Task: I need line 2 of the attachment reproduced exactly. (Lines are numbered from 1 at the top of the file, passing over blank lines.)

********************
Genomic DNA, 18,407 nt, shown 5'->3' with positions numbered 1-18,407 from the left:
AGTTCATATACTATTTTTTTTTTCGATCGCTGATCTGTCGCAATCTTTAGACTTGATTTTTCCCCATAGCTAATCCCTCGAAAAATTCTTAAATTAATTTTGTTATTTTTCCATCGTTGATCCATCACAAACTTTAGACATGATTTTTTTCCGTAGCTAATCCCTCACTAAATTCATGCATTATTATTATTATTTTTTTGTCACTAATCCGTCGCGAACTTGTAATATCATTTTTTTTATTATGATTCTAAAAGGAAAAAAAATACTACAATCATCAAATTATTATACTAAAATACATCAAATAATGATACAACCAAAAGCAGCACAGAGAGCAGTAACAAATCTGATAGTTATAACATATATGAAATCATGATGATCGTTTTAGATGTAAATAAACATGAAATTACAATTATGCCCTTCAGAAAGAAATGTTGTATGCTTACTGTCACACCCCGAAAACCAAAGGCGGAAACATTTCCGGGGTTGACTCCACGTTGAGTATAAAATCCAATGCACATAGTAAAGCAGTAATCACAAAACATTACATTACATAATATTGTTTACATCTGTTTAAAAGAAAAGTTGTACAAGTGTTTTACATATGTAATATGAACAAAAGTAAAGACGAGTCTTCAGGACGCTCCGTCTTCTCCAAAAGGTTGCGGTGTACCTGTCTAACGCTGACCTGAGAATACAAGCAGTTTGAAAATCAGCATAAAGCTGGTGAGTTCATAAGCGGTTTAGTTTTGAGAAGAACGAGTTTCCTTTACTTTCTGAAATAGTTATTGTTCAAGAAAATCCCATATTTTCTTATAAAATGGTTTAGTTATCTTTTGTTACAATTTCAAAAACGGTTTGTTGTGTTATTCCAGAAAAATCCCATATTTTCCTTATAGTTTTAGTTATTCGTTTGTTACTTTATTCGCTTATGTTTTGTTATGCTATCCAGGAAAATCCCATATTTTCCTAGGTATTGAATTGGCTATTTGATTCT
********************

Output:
AGTTCATATACTATTTTTTTTTTCGATCGCTGATCTGTCGCAATCTTTAGACTTGATTTTTCCCCATAGCTAATCCCTCGAAAAATTCTTAAATTAATTTTGTTATTTTTCCATCGTTGATCCATCACAAACTTTAGACATGATTTTTTTCCGTAGCTAATCCCTCACTAAATTCATGCATTATTATTATTATTTTTTTGTCACTAATCCGTCGCGAACTTGTAATATCATTTTTTTTATTATGATTCTAAAAGGAAAAAAAATACTACAATCATCAAATTATTATACTAAAATACATCAAATAATGATACAACCAAAAGCAGCACAGAGAGCAGTAACAAATCTGATAGTTATAACATATATGAAATCATGATGATCGTTTTAGATGTAAATAAACATGAAATTACAATTATGCCCTTCAGAAAGAAATGTTGTATGCTTACTGTCACACCCCGAAAACCAAAGGCGGAAACATTTCCGGGGTTGACTCCACGTTGAGTATAAAATCCAATGCACATAGTAAAGCAGTAATCACAAAACATTACATTACATAATATTGTTTACATCTGTTTAAAAGAAAAGTTGTACAAGTGTTTTACATATGTAATATGAACAAAAGTAAAGACGAGTCTTCAGGACGCTCCGTCTTCTCCAAAAGGTTGCGGTGTACCTGTCTAACGCTGACCTGAGAATACAAGCAGTTTGAAAATCAGCATAAAGCTGGTGAGTTCATAAGCGGTTTAGTTTTGAGAAGAACGAGTTTCCTTTACTTTCTGAAATAGTTATTGTTCAAGAAAATCCCATATTTTCTTATAAAATGGTTTAGTTATCTTTTGTTACAATTTCAAAAACGGTTTGTTGTGTTATTCCAGAAAAATCCCATATTTTCCTTATAGTTTTAGTTATTCGTTTGTTACTTTATTCGCTTATGTTTTGTTATGCTATCCAGGAAAATCCCATATTTTCCTAGGTATTGAATTGGCTATTTGATTCT